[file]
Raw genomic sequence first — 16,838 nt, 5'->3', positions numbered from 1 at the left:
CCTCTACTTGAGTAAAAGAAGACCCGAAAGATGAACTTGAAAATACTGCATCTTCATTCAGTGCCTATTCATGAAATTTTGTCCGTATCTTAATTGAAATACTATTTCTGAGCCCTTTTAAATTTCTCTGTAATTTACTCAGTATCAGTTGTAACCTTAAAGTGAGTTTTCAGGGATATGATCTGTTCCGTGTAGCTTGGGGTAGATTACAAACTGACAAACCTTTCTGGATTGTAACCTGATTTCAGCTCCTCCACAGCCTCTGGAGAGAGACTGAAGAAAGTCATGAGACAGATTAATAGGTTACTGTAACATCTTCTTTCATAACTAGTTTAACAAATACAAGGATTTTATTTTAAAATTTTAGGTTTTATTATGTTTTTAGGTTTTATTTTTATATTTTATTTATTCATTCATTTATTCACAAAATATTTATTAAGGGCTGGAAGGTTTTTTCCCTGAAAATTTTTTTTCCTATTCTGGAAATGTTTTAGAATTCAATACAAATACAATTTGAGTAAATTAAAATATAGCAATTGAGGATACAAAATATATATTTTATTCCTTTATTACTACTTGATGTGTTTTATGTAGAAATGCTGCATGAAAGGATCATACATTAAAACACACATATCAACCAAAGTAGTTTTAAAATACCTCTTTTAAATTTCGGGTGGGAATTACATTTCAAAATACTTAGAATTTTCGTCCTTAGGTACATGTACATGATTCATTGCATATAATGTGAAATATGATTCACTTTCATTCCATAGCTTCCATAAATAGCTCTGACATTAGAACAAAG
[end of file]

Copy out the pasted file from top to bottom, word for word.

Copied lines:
Raw genomic sequence first — 16,838 nt, 5'->3', positions numbered from 1 at the left:
CCTCTACTTGAGTAAAAGAAGACCCGAAAGATGAACTTGAAAATACTGCATCTTCATTCAGTGCCTATTCATGAAATTTTGTCCGTATCTTAATTGAAATACTATTTCTGAGCCCTTTTAAATTTCTCTGTAATTTACTCAGTATCAGTTGTAACCTTAAAGTGAGTTTTCAGGGATATGATCTGTTCCGTGTAGCTTGGGGTAGATTACAAACTGACAAACCTTTCTGGATTGTAACCTGATTTCAGCTCCTCCACAGCCTCTGGAGAGAGACTGAAGAAAGTCATGAGACAGATTAATAGGTTACTGTAACATCTTCTTTCATAACTAGTTTAACAAATACAAGGATTTTATTTTAAAATTTTAGGTTTTATTATGTTTTTAGGTTTTATTTTTATATTTTATTTATTCATTCATTTATTCACAAAATATTTATTAAGGGCTGGAAGGTTTTTTCCCTGAAAATTTTTTTTCCTATTCTGGAAATGTTTTAGAATTCAATACAAATACAATTTGAGTAAATTAAAATATAGCAATTGAGGATACAAAATATATATTTTATTCCTTTATTACTACTTGATGTGTTTTATGTAGAAATGCTGCATGAAAGGATCATACATTAAAACACACATATCAACCAAAGTAGTTTTAAAATACCTCTTTTAAATTTCGGGTGGGAATTACATTTCAAAATACTTAGAATTTTCGTCCTTAGGTACATGTACATGATTCATTGCATATAATGTGAAATATGATTCACTTTCATTCCATAGCTTCCATAAATAGCTCTGACATTAGAACAAAG